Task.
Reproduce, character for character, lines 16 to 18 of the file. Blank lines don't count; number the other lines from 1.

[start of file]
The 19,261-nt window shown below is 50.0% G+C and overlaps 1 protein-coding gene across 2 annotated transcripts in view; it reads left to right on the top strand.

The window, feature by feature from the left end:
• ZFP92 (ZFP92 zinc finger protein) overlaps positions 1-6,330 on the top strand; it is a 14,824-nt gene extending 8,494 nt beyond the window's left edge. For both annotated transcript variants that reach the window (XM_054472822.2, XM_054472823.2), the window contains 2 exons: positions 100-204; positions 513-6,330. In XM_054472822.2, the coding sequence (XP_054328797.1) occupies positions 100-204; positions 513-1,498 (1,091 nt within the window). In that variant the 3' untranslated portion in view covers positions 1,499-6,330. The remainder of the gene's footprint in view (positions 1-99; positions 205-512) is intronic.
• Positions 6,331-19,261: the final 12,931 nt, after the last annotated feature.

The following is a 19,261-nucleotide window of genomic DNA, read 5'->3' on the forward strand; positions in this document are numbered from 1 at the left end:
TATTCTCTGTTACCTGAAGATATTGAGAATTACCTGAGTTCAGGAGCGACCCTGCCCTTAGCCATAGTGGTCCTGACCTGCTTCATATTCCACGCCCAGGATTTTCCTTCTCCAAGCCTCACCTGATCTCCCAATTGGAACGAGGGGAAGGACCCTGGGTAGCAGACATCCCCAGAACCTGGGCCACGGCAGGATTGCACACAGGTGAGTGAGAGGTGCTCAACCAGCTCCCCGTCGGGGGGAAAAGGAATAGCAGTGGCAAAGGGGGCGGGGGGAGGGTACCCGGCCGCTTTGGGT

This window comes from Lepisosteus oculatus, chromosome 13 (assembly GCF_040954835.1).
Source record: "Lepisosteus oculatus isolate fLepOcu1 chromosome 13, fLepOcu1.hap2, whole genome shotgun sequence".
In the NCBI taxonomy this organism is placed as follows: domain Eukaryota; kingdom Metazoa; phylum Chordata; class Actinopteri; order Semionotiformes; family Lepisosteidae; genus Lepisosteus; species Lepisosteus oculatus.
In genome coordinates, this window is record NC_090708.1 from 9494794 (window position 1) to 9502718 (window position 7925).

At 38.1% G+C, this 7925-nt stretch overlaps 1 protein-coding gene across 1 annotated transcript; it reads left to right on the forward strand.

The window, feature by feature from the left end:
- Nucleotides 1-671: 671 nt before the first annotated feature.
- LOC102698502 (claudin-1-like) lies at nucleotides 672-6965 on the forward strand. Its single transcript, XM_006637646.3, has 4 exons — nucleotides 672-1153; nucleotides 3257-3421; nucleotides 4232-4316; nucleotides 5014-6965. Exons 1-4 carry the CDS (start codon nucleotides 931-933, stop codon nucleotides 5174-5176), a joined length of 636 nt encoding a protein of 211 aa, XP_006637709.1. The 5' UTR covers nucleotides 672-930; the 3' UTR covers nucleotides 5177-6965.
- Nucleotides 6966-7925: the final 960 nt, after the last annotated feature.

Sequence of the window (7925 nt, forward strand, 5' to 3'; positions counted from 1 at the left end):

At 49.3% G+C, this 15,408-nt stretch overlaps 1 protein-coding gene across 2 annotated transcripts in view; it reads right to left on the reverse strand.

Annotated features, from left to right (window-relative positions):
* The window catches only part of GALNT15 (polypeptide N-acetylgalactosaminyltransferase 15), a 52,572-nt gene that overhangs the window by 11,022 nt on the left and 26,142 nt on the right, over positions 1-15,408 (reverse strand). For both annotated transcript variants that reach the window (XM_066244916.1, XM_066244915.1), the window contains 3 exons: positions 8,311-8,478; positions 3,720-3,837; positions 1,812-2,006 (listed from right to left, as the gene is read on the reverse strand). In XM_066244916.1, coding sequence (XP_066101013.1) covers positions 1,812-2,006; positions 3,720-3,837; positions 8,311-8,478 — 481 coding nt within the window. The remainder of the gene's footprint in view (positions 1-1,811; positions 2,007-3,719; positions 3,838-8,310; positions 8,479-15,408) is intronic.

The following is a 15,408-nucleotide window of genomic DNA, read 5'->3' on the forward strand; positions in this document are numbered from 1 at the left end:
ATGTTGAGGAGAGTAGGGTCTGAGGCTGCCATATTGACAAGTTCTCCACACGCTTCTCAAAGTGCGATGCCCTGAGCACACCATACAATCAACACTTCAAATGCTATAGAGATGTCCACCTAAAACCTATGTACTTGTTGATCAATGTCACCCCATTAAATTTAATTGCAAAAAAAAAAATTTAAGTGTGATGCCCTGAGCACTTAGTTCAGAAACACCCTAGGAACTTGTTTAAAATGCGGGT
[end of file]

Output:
Sequence of the window (7925 nt, forward strand, 5' to 3'; positions counted from 1 at the left end):

At 49.3% G+C, this 15,408-nt stretch overlaps 1 protein-coding gene across 2 annotated transcripts in view; it reads right to left on the reverse strand.

Annotated features, from left to right (window-relative positions):